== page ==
99 Minutes With Tracy Morgan

Photo: Patrick McMullan

Like everyone else in the power-outage-plagued suburbs of northern New Jersey, Tracy Morgan can’t turn his TV on. Unlike the rest of northern New Jersey, the 30 Rock star also worries that the blackout is going to kill off his collection of exotic sea animals. His jellyfish are looking sad and gelatinous in their circular abode on the wall. “See,” he says, pointing to another tank. “It’s getting cloudy because the water can’t circulate! There’s two moray eels in there and a shark!” He’s feeling better about the prospects of his several giant snakes and his many enormous cane-­corso dogs. “I love my exotic pets,” Morgan says. “That was the genius of Michael Jackson: animals. Unconditional love.”

The doorbell rings. It’s an extremely tall man named Leroy, or L-Boogie, an old friend. He’s a volunteer counselor for troubled youth in Hackensack, where the power has been out for five days since the Halloween-weekend nor’easter; his phone wasn’t working, so he just dropped by. Within minutes, Leroy is washing dishes. “He’s my brother. He’s gonna mess them up; he might as well wash them,” explains Morgan, who’s perched on a stool, recovering from bone-spur surgery on his right foot. The comedian moves on to ribbing his 20-year-old son, Tracy Junior, or Junebug, about his “filthy room.” Junior, a burgeoning music producer, is the youngest of three boys Morgan, 43, had with his high-school sweetheart, whom he divorced in 2009 after 23 years of marriage. The oldest works at Carolines Comedy Club, which is producing the New York Comedy Festival and Morgan’s stand-up show at the Beacon on November 11. The middle one is going to NYU, for graphic design, if Morgan remembers correctly.

This summer, all three sons were caught up in the fallout from a stand-up rant in which Morgan said he’d kill his son if he acted gay, and for which he has apologized many times. He has nothing against gay marriage, he tells me—“If you want to get married, get married. What do I care?”—nor does he care about politics. “I’m not needed down at Occupy Wall Street. I’m needed on the stage being funny,” he says. “You gotta take a break from that shit sometimes and just laugh, or you’re going to fucking cry. And I don’t want to cry no more. I don’t want to see nobody cry.”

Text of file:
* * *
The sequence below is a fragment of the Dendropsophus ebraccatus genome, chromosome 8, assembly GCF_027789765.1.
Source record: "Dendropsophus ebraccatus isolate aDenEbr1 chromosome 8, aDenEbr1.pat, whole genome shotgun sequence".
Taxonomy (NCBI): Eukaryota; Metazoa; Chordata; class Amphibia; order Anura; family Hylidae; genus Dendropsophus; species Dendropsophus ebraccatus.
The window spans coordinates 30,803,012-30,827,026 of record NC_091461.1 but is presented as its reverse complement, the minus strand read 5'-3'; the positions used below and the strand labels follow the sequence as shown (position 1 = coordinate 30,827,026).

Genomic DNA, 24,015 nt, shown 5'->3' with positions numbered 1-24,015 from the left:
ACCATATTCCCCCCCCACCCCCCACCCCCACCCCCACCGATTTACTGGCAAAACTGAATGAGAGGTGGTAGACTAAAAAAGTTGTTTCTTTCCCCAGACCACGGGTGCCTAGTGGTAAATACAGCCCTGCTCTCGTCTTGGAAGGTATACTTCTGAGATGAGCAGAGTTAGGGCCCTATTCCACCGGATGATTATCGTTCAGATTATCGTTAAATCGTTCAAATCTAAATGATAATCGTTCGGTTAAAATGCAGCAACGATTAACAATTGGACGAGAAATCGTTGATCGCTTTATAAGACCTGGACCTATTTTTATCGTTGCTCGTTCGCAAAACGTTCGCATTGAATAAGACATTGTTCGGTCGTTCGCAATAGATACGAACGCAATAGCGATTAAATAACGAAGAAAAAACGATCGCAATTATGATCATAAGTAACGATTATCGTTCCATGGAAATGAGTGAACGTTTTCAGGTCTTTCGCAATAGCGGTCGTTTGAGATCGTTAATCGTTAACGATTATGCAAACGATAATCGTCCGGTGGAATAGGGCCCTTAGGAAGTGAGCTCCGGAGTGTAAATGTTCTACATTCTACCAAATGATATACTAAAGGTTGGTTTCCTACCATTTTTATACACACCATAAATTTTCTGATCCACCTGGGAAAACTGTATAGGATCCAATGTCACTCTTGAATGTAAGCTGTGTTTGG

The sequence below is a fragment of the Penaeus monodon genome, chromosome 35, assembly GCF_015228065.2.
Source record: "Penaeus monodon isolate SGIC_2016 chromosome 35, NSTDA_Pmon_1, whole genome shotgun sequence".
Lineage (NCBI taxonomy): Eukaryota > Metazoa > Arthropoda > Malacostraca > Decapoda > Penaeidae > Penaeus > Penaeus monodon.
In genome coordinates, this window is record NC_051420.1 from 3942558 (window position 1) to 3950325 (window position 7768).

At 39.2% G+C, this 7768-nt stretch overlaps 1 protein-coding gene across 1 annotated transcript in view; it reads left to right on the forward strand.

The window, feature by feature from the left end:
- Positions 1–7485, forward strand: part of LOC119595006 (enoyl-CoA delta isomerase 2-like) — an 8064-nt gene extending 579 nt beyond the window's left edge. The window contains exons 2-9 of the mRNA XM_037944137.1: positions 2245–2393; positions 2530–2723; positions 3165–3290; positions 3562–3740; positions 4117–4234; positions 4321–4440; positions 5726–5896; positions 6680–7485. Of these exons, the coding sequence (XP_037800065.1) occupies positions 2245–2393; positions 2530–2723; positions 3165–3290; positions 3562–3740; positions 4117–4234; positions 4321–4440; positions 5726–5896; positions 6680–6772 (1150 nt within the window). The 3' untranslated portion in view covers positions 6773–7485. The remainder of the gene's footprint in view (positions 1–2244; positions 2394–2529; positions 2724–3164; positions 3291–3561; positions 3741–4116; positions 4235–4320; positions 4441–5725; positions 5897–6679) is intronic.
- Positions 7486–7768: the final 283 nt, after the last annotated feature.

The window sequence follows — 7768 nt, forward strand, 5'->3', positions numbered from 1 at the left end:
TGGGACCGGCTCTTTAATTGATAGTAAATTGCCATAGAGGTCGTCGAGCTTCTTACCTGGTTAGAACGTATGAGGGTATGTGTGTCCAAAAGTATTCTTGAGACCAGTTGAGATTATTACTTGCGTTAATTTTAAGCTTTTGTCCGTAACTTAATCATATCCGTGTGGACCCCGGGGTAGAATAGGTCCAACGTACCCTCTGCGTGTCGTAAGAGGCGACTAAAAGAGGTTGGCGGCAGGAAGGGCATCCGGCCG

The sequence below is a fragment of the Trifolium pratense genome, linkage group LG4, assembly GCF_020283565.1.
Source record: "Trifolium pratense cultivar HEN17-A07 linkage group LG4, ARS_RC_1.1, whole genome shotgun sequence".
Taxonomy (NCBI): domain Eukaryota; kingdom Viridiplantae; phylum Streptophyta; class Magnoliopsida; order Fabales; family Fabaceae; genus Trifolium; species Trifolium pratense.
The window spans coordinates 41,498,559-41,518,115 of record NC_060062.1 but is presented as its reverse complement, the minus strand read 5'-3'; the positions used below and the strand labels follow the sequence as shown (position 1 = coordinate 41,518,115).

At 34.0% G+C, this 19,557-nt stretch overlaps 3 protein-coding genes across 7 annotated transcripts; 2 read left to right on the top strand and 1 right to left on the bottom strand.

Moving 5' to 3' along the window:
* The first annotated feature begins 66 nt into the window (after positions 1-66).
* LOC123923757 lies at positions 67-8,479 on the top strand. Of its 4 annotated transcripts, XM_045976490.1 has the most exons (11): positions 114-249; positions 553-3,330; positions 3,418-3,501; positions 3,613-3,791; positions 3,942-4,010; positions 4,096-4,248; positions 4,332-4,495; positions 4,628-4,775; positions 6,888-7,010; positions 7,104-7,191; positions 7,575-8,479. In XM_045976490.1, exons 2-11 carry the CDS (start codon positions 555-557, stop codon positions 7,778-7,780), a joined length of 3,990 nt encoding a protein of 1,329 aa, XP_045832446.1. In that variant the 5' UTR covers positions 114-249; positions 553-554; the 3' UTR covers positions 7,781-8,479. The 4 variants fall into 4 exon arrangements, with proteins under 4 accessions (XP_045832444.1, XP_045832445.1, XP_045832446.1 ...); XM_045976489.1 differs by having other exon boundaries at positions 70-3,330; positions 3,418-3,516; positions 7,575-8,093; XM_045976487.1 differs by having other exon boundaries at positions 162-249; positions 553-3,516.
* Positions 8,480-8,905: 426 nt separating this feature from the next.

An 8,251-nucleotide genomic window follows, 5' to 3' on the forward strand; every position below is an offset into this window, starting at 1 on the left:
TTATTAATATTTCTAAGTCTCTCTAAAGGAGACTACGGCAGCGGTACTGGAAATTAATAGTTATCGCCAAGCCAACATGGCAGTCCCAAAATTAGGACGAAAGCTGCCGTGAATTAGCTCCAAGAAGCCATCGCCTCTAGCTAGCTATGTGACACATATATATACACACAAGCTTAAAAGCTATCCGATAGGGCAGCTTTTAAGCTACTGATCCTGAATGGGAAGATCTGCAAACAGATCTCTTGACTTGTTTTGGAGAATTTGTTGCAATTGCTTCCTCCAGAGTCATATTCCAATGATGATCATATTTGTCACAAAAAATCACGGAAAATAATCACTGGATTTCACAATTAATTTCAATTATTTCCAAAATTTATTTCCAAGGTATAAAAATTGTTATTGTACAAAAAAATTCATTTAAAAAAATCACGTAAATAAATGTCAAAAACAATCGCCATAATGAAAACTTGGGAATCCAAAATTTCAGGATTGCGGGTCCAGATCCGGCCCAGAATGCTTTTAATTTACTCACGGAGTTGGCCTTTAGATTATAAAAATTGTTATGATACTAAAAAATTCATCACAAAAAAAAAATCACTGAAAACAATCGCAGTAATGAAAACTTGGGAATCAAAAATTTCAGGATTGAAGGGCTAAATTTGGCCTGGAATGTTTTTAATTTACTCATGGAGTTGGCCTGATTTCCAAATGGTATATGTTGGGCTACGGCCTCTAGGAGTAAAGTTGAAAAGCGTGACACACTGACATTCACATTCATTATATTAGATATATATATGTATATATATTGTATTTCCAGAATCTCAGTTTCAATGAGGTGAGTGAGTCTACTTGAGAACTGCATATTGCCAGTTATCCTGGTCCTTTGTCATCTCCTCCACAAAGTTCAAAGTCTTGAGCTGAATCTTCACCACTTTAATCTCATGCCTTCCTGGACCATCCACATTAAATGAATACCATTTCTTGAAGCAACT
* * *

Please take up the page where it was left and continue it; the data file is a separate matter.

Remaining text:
Morgan is getting married himself next year, to gorgeous 25-year-old Megan Wollover, who’s arranging lilies in the kitchen. She was working at a pharmacy when they met, she tells me, and is now getting an online master’s in business from the College of New Jersey. He proposed within three weeks of a blind date six months ago. “I hypnotized her,” Morgan says. “She called me the Black Svengali!” Then, switching stories: “This is what happened: We walked into the club and I went like this”—he lifts up his shirt, grins, and slaps his protruding belly—“and that’s the mating call! It’s dinnertime! Supper’s ready!” Then, another version: “We met at Occupy Wall Street. She was sleeping in one tent, and I was sleeping in the other. I opened up that can of Spam, and she came a-running!”

As Morgan downs much of a large cheese pizza, he says he doesn’t find it unusual that a kid from the Bed-Stuy projects ended up in a ten-bedroom house with manicured shrubs. “I’ve been coming back and forth to the suburbs my whole life,” he says. “I started out in the Fresh Air Fund. Every summer, I’d go stay with my little white family upstate for two weeks. They showered me with gifts. Sent me back with cookies and sneakers and all that stuff.” Morgan says he bought his place in the suburbs not because he’d dreamed of fleeing the city as a kid but because “I just knew that if I came, I was gonna get gifts.”

He gives me a tour of them: a hibachi grill like the one at his beloved Benihana; a basement with a home gym, a sauna, and eighties arcade games; and a ­comedy-legends Last Supper painting he just installed in his dining room, featuring Chaplin, Gleason, Foxx, Pryor, Kinison, Bruce, Flip Wilson, Robin Harris, and Bernie Mac, with Lucille Ball as a naked cherub flying above them. The power is still out. “Get Barack on the phone! If Barack is not there, tell Michelle I want to speak to her. I’m tired of this shit.”

Through patio doors he admires his backyard pool. “Yo, L!” he yells out to Leroy. “Tell her, bra! We ain’t play in no pools. We played in puddles.” They both laugh, and Leroy mentions fire hydrants, too. “The Johnny pump!” says Morgan. “They had the neighborhood pool, but they didn’t open up for half the summer because somebody always shitted in it, you know? Wasn’t some kid always going poop in the pool?”

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99 Minutes With Tracy Morgan